Results 1 to 4 of 4

Math Help - Is the sum of two compact subsets of Rn compact + another problem

  1. #1
    Newbie BBAmp's Avatar
    Joined
    May 2010
    From
    Cleveland,OH/Madison,WI/Queens,NY
    Posts
    17

    Is the sum of two compact subsets of Rn compact + another problem

    Hello everyone,

    1) I have been banging my head against the wall trying to figure out how to prove that two subsets A, B which are compact subsets of R^n produce another compact subset when added together.

    The problem is.. I know the definition of a compact set, but is that the right place to start? Can anyone please gently guide me in the right direction?

    2) if U is an open subset in Rn and V is an arbitrary subset, then U+V is open. Here I am having issues because again I know the definition of an open subset but I become paralyzed when I try to do anything with it. Frankly I'm not sure if V is an arbitrary subset of Rn but even if I assume it is, how on earth do I start?

    I am still very new to proofs and I would like to learn on my own so please post only ideas of where I can or should start.

    Thank you.
    Follow Math Help Forum on Facebook and Google+

  2. #2
    Newbie BBAmp's Avatar
    Joined
    May 2010
    From
    Cleveland,OH/Madison,WI/Queens,NY
    Posts
    17
    okay this is how i went about solving the first one.. I would really appreciate input on if my thought process is correct since I am learning how to write proofs.

    since A and B are compact subsets of Rn, A and B each have open covers where (O_{\alpha})_{\alpha\epsilon scriptA} is an open cover of A (where scriptA is some index set), and (P_{\beta})_{\beta\epsilon scriptB} is an open cover of B (where scriptB is another index set). Then there are \alpha_{1},...,\alpha_{m} \epsilon scriptA and \beta_{1},...,\beta_{m} \epsilon scriptB such that A \subseteq \cup O_{\alpha} and B \subseteq \cup P_{\beta} which comes from the definition of compactness.

    Adding A and B creates a new set C. In order for C to be compact, it must have its own set of open covers where the union of a certain collection of them (much like the union of open covers that contain A and B above) where C \subseteq \cup Q_{\gamma}. That means:

    C = (A+B) \subseteq ( \cup O_{\alpha} + \cup P_{\beta})

    then since  C = A+B \Rightarrow C \subseteq (\cup O_{\alpha} + \cup P_{\beta})
    also since  C = A+B \Rightarrow A+B \subseteq (\cup Q_{\gamma})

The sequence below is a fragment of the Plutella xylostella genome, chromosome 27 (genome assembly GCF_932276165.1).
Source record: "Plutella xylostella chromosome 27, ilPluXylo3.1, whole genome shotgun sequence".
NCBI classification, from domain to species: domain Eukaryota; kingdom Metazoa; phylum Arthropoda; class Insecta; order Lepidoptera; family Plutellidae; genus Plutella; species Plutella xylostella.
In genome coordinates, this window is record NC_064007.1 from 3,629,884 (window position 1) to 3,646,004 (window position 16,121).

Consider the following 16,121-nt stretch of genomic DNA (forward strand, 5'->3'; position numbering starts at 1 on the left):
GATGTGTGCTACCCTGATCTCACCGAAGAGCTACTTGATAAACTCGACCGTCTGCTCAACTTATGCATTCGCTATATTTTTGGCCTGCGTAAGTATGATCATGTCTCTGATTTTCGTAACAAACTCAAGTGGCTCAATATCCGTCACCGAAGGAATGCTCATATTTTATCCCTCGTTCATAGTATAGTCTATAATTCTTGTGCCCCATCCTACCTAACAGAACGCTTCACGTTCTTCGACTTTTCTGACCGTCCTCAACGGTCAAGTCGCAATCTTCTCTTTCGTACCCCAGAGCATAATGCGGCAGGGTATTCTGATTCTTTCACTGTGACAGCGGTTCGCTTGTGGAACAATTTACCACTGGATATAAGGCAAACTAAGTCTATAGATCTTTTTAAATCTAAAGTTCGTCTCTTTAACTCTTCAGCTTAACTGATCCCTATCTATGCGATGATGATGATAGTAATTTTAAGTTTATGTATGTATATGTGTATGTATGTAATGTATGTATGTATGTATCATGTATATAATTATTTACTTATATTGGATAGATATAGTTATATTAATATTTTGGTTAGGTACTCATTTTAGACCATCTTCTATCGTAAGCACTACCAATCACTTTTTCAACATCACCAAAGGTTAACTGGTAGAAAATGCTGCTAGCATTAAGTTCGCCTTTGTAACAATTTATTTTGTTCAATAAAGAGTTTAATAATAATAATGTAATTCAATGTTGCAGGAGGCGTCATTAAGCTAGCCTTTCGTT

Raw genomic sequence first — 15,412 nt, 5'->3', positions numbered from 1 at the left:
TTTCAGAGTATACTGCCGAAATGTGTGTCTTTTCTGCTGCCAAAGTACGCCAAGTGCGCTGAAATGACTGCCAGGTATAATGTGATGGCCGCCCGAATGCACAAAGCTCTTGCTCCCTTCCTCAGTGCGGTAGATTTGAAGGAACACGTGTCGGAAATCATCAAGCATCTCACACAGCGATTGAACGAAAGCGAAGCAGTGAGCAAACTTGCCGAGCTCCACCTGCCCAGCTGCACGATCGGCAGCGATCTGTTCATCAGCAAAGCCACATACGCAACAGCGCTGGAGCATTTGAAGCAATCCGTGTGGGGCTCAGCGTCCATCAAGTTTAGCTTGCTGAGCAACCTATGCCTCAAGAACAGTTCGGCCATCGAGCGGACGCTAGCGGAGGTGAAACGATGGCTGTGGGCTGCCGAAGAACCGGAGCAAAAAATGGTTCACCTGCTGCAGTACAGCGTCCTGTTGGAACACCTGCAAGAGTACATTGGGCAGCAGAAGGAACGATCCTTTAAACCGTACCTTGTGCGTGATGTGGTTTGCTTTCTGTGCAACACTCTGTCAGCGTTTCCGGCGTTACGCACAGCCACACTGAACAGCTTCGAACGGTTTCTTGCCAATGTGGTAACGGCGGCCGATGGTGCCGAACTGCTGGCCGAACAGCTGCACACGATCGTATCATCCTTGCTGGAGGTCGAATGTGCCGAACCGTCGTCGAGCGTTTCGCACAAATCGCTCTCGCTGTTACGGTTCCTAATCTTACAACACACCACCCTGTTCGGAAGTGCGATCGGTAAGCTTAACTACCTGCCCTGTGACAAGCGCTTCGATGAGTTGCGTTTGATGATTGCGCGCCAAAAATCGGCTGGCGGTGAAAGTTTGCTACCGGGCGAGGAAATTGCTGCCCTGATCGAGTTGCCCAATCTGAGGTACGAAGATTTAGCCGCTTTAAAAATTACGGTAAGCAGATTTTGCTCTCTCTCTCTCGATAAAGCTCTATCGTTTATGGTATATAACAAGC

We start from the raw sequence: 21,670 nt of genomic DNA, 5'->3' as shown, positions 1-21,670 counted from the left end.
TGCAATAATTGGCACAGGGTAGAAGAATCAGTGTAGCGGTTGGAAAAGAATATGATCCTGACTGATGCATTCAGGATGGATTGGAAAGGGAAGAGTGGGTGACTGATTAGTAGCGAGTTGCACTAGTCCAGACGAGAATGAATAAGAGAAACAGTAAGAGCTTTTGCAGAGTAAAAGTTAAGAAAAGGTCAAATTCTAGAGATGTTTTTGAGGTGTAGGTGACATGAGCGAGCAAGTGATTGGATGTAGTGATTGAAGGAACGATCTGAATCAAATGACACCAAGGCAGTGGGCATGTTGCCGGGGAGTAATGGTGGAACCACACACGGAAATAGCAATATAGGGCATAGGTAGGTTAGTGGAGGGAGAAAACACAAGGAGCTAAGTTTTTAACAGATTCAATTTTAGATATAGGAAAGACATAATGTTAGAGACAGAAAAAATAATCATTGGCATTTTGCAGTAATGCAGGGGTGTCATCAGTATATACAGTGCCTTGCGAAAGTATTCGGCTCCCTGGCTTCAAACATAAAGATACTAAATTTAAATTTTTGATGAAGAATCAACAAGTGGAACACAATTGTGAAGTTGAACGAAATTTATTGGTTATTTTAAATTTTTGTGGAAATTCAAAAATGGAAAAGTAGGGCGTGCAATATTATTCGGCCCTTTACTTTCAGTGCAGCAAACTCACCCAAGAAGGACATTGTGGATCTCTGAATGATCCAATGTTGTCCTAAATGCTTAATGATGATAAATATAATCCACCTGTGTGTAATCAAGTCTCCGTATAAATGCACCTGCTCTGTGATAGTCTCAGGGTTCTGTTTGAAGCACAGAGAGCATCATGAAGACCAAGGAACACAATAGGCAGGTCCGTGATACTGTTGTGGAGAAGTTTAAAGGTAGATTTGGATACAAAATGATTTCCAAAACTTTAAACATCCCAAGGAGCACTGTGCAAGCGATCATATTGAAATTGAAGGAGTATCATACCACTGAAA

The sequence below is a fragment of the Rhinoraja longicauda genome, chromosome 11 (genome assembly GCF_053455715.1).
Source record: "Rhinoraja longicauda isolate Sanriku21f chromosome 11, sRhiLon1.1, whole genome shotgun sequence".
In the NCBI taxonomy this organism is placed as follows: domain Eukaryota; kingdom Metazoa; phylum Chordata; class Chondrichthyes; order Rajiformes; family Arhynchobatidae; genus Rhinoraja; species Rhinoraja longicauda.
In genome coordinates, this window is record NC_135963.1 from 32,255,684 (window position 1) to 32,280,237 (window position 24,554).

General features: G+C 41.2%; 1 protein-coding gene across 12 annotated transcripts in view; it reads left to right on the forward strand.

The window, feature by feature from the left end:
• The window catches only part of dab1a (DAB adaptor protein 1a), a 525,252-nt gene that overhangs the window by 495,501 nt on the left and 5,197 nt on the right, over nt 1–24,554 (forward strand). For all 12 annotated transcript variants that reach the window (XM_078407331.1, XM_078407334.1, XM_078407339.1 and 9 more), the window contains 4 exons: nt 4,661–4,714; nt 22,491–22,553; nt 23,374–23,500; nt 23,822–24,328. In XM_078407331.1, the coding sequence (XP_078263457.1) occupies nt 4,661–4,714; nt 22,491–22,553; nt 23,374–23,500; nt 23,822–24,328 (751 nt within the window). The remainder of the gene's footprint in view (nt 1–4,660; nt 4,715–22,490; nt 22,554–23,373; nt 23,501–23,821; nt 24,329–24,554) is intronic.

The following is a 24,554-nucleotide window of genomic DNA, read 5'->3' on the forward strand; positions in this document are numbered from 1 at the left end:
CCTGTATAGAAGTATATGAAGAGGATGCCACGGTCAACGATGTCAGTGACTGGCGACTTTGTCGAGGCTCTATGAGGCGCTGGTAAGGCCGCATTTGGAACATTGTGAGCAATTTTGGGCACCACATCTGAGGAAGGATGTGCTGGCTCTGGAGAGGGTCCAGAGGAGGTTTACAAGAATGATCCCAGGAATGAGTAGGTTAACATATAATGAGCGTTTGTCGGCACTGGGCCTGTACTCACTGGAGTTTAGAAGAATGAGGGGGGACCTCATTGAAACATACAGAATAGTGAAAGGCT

which implies \cup O_{\alpha} + \cup P_{\beta} = \cup Q_{\gamma} so c is compact.

    Input please! Thanks again in advance.
    Follow Math Help Forum on Facebook and Google+

  3. #3
    MHF Contributor

    Joined
    Apr 2005
    Posts
    15,307
    Thanks
    1284
    Quote Originally Posted by BBAmp View Post
    okay this is how i went about solving the first one.. I would really appreciate input on if my thought process is correct since I am learning how to write proofs.

    since A and B are compact subsets of Rn, A and B each have open covers where (O_{\alpha})_{\alpha\epsilon scriptA} is an open cover of A (where scriptA is some index set), and (P_{\beta})_{\beta\epsilon scriptB} is an open cover of B (where scriptB is another index set). Then there are \alpha_{1},...,\alpha_{m} \epsilon scriptA and \beta_{1},...,\beta_{m} \epsilon scriptB such that A \subseteq \cup O_{\alpha} and B \subseteq \cup P_{\beta} which comes from the definition of compactness.
    This is an incorrect definition of "compactness". Saying that a set is compact does NOT mean that there exist open covers that have finite subcovers- it means that every open cover has a finite subcover. In particular, that means that you cannot assume that an open cover of A+ B is constructed from given open covers of A and B.

    By the way, how are you defining A+ B for A and B in \mathbb{R}^n? \{u+ v| u\in A, v\in B\} and "a+ b" is coordinatewise addition?

    Adding A and B creates a new set C. In order for C to be compact, it must have its own set of open covers where the union of a certain collection of them (much like the union of open covers that contain A and B above) where C \subseteq \cup Q_{\gamma}. That means:

    C = (A+B) \subseteq ( \cup O_{\alpha} + \cup P_{\beta})

    then since  C = A+B \Rightarrow C \subseteq (\cup O_{\alpha} + \cup P_{\beta})
    also since  C = A+B \Rightarrow A+B \subseteq (\cup Q_{\gamma})

    which implies \cup O_{\alpha} + \cup P_{\beta} = \cup Q_{\gamma} so c is compact.

    Input please! Thanks again in advance.
    Follow Math Help Forum on Facebook and Google+

  4. #4
    Newbie
    Joined
    Oct 2012
    From
    India
    Posts
    1

    Re: Is the sum of two compact subsets of Rn compact + another problem

    take two sets A and B then define f(x,y)=x+y, x belongs to A and y belongs to B, f is continuous, continuous image of compact is compact. done
    Follow Math Help Forum on Facebook and Google+

Similar Math Help Forum Discussions

  1. Replies: 1
    Last Post: November 19th 2011, 06:32 AM
  2. Finite union of compact sets is compact
    Posted in the Differential Geometry Forum
    Replies: 3
    Last Post: April 8th 2011, 07:43 PM
  3. the intersection of a collection of compact sets is compact
    Posted in the Differential Geometry Forum
    Replies: 2
    Last Post: February 28th 2010, 01:58 PM
  4. uniformly on compact subsets
    Posted in the Differential Geometry Forum
    Replies: 1
    Last Post: November 15th 2009, 01:44 PM
  5. compact subsets
    Posted in the Calculus Forum
    Replies: 1
    Last Post: March 11th 2007, 05:21 PM

Search Tags


/mathhelpforum @mathhelpforum